Right now the 100% Avalinguo equity is split in 52% for myself and 48% for Ensitech, a partner company, but soon we are going to dilute that to be 80%, having about 10% for an investment ranging from $50,000 to $100,000 USD (the remaining of the 20% will be for employee incentives).
Virtual Reality is becoming a commodity, not a disruptor anymore, as is increasingly so with Artificial Intelligence, so in the case of Avalinguo, there are no real technology risks. The market risks come mainly from the fact that Avalinguo operates a two-sided market, with one being the language learners and the other the tutors; in this sense, it’s similar to Uber, and, in the language learning industry, to iTalki. Those companies took a big investment to get there because you need to lose money in one of the market sides while developing the other one unless you can grow them in perfect synchrony, which is very difficult to do. We are aware this is a real challenge.
Incubation/Acceleration programs accomplishment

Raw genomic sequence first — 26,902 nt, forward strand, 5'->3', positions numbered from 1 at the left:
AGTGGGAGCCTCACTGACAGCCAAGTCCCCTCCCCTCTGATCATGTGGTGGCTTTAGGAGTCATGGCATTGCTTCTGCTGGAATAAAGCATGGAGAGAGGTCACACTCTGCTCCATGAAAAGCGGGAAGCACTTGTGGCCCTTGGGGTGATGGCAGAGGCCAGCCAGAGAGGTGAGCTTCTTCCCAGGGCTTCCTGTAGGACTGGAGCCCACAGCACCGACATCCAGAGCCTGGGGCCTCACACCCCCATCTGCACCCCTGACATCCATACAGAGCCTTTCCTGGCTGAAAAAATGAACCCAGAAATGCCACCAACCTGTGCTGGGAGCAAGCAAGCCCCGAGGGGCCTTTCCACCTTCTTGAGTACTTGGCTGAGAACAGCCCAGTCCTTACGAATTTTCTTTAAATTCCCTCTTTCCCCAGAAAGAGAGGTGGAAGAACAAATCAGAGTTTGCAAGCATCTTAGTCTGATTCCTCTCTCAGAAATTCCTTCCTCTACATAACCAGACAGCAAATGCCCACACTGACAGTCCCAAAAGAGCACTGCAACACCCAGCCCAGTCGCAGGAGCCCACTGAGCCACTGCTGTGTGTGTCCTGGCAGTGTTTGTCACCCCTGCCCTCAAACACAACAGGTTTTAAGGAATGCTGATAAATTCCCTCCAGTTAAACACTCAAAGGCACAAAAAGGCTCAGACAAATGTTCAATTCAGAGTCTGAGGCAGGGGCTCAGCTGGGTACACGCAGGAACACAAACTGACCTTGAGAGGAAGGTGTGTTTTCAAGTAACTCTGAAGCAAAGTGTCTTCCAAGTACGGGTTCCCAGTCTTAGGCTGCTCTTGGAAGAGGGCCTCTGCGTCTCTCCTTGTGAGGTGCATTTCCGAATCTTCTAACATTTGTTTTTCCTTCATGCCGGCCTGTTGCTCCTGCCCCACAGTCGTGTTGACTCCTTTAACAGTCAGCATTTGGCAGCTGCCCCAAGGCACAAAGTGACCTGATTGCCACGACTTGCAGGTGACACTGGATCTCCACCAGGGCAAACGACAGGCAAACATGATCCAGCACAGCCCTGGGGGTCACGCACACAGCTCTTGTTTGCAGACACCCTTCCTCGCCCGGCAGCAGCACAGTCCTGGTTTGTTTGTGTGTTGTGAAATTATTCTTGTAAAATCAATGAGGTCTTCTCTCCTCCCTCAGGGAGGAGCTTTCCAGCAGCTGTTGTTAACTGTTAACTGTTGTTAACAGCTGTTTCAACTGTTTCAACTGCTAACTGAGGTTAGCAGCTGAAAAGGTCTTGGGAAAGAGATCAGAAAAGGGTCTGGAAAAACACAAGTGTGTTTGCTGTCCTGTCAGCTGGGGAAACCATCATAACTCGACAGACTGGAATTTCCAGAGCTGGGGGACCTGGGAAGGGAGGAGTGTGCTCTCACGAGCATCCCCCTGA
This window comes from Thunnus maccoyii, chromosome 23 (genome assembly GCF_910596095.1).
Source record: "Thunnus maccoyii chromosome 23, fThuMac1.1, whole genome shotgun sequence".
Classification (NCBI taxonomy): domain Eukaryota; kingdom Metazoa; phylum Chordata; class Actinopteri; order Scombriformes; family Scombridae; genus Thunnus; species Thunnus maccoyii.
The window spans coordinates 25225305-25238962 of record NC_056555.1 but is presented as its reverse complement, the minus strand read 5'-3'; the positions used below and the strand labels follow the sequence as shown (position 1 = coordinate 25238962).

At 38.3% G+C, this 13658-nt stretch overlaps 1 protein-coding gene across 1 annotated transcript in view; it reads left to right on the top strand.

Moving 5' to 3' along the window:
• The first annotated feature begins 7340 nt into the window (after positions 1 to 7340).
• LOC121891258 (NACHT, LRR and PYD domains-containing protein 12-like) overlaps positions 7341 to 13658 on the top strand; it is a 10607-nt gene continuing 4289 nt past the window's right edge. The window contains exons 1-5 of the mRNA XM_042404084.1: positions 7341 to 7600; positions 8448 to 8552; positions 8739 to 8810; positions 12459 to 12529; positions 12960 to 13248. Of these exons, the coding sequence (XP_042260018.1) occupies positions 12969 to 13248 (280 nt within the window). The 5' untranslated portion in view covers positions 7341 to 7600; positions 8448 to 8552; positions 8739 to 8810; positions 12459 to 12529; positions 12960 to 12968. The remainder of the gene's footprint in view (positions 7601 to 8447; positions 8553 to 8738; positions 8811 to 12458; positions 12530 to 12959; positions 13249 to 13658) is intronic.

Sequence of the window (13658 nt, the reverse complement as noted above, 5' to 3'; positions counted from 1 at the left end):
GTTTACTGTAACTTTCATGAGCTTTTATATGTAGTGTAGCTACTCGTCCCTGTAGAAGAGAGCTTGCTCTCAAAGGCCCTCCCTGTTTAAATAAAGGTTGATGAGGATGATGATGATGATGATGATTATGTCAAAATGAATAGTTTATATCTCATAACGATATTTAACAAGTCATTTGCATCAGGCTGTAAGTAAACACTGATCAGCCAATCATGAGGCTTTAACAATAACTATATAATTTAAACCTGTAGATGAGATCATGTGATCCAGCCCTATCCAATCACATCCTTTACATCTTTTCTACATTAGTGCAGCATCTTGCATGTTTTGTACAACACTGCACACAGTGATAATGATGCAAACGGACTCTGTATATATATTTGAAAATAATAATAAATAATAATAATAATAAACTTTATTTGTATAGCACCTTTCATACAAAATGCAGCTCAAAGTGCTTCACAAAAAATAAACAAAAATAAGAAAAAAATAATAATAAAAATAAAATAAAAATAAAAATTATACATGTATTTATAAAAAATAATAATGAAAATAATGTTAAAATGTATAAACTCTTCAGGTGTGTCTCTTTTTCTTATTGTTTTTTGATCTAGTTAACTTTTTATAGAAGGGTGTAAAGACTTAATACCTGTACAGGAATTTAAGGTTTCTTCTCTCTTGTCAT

- In June 2019 we took and completed the MIDE (Madrid Innovation-Driven Ecosystem) Bootcamp, an initiative of cooperation with the Mexican private university Tecnologico de Monterrey. The program was presential in Madrid. - In January 2021 we graduated from the Founder Institute Frankfurt chapter program, specialized in Language learning. The program was fully remote and only 4 out of the initial 15 startups graduated.
Won the competition and other awards
Avalinguo was a finalist at the World level at the Global EdTech Startups Awards (GESAwards 2020) at the track “Learn and Connect”. Out of 204 applicants in that track, Avalinguo was one of the 5 finalists (didn’t win).